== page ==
In prison they call a pedophile a “Short Eyes”, or a “Chicken Hawk”. Often these men are abused, even murdered by the other inmates. Their life expectancy was like a Medic stepping off a Huey in a hot zone in the Highlands of Viet Nam—five seconds to five hours. There was a film called, SHORT EYES, produced in 1977, that was based on a controversial play by Hispanic playwright Miguel Pinero. While incarcerated, homosexuality or bisexuality is not the issue—for they are too often the mainstays of prison life. It is a place, after all,” With three hots and a cot, with a punk in every bunk.” It seems to be the molestation itself that is the sore point—the preying on, and the abusing of children. Criminals remember too vividly their own “childhoods”, and they are not forgiving of those others that have stepped over the line, who have taken advantage of, have slain, innocence. After a lifetime of thinking of priests as mostly kindly, wise, and caring silver-haired Irishmen, who could toss back a pint, or pin your ears back when necessary—I found myself pushing the images of Spencer Tracy in BOY’S TOWN (1938), and THE DEVIL AT FOUR O’CLOCK (1961), of Bing Crosby in THE BELLS OF ST. MARY (1945), and GOING MY WAY (1944), of Frank Sinatra in THE MIRACLE OF THE BELLS (1948), of Karl Malden in ON THE WATERFRONT (1954), of Robert De Niro in TRUE CONFESSIONS (1981), completely out of my consciousness. I had to push back and think of the dangerous lives of Choir Boys who walk naked and innocent across minefields of depravity and psychological bludgeoning. My own indignation gets kick-started when I think of priests, who have been closet pedophiles most of their careers, who have been trusted by parents and their children, who prey like tomcats in alleyways midst the cathedrals of this world. But it is not a black and white problem with a workable solution. Priests, themselves, in my view, are twisted into a dark consciousness by an enforced unnatural celibacy, that in itself breeds homosexuality and indifference.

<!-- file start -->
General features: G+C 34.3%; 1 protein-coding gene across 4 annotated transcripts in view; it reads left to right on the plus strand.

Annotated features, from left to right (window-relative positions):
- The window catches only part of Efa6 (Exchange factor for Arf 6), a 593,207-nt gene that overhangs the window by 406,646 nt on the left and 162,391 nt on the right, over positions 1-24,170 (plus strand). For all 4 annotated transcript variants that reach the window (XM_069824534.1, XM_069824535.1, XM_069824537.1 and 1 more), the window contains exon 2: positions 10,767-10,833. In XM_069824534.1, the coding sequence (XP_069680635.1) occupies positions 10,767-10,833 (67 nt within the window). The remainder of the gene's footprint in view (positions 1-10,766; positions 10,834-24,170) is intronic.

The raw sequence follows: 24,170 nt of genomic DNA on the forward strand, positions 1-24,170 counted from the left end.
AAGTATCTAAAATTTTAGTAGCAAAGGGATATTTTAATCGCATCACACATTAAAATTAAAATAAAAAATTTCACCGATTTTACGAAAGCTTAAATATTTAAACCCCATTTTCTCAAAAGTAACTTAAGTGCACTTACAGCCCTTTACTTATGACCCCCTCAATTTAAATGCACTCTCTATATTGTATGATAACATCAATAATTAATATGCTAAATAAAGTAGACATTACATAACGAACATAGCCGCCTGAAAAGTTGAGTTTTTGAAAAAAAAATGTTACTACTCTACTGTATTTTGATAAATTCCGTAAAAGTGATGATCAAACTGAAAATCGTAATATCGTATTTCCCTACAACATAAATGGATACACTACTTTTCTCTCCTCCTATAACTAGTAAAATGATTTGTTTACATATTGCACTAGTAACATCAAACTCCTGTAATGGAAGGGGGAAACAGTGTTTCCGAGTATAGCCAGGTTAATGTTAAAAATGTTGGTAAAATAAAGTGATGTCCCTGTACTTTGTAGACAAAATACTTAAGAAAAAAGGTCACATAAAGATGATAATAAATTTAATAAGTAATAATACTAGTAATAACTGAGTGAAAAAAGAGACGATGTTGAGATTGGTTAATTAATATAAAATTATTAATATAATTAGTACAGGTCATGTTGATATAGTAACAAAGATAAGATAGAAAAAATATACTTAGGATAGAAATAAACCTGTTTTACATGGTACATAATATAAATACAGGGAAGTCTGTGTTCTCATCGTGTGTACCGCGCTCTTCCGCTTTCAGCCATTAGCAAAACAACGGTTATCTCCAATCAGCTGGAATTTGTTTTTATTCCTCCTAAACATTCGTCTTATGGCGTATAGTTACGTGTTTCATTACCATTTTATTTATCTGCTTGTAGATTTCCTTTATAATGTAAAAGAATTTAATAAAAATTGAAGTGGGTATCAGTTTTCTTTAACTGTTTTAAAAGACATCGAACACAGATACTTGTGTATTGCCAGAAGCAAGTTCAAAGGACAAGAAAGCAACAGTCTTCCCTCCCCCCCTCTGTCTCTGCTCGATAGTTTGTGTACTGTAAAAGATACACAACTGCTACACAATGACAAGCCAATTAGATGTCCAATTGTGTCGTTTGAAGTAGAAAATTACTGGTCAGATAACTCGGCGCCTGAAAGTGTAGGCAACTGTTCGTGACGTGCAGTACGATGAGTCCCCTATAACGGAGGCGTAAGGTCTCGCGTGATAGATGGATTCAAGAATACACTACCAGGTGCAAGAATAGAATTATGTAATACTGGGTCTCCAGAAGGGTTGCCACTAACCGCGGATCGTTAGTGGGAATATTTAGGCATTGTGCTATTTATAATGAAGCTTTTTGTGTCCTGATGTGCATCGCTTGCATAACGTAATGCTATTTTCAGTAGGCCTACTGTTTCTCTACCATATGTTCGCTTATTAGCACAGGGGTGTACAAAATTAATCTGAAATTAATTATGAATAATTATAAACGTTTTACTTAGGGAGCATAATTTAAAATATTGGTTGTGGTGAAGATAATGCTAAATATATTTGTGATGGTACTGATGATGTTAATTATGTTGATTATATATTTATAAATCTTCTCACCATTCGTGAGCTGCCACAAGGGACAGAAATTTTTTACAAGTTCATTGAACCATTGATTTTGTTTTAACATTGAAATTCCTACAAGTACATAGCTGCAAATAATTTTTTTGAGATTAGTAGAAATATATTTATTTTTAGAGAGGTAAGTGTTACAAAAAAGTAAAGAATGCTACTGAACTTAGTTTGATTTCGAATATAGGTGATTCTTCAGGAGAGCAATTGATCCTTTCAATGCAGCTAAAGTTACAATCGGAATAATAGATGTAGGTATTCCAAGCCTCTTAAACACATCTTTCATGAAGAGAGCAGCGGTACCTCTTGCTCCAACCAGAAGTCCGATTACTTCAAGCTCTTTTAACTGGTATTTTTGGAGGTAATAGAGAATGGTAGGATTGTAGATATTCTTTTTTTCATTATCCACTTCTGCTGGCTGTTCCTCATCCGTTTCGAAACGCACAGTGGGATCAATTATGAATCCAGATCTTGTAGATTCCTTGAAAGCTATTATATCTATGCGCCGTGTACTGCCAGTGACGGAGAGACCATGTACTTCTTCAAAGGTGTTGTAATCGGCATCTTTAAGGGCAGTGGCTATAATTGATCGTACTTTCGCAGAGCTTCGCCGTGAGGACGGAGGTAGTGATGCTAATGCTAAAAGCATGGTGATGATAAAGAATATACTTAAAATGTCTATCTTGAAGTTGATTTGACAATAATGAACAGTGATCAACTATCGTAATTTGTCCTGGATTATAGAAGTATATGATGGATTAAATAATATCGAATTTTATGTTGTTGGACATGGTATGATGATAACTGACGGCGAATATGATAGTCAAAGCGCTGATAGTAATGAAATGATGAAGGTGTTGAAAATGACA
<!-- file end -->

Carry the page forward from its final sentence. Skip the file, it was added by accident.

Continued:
Interestingly, rarely does murderous ire get raised more often than when one is confronted with deviant sexual orientation. Fags, queers, dykes, lesbos, faggots, female impersonators, he-shes, and morphidytes—human beings trapped in the wrong body, victims of a cruel helix, a genetic joke. As we get angry and anxious, is it secondary to fear? Do we fear homosexuals and lesbians because our own personal journey to sexual maturity was rife with insecurities, pain, indiscretions, and ignorance? Or are we just simply repulsed by the mere suggestion of impropriety or immorality, or witnessing any significant deviation from what we consider the “Norm”?

My hero, Roger Ebert, masterfully summed it up for me. “ Most of us have sexual desires within the areas found acceptable by society. It is easy to present a pedophile as a monster. [See Peter Lorre in Fritz Lang’s 1931 film, “M”], less easy to suggest the emotional devastation that led into, and leads out of, his behavior. This is not a morality play (THE WOODSMAN), but a study in character. Clearly, it is not the pedophile that is evil, it is the pedophilia. It is not that we are capable of transgression that condemns us, but that we are willing. The challenge for a moral life is to do nothing that needs forgiveness. In that sense, we are all on parole.”

I gave this movie a rating of 4.5 stars.
Glenn Buttkus (2005)